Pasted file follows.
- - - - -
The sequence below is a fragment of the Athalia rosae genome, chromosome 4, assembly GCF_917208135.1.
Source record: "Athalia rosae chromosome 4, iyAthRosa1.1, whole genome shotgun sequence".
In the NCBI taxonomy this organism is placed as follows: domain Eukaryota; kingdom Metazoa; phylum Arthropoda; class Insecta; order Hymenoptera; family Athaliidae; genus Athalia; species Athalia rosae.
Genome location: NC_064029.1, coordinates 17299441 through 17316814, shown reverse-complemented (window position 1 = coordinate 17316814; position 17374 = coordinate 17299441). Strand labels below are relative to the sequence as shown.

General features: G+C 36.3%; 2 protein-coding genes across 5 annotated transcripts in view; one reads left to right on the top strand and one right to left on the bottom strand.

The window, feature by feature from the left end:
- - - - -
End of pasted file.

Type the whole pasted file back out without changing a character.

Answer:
The sequence below is a fragment of the Athalia rosae genome, chromosome 4, assembly GCF_917208135.1.
Source record: "Athalia rosae chromosome 4, iyAthRosa1.1, whole genome shotgun sequence".
In the NCBI taxonomy this organism is placed as follows: domain Eukaryota; kingdom Metazoa; phylum Arthropoda; class Insecta; order Hymenoptera; family Athaliidae; genus Athalia; species Athalia rosae.
Genome location: NC_064029.1, coordinates 17299441 through 17316814, shown reverse-complemented (window position 1 = coordinate 17316814; position 17374 = coordinate 17299441). Strand labels below are relative to the sequence as shown.

General features: G+C 36.3%; 2 protein-coding genes across 5 annotated transcripts in view; one reads left to right on the top strand and one right to left on the bottom strand.

The window, feature by feature from the left end: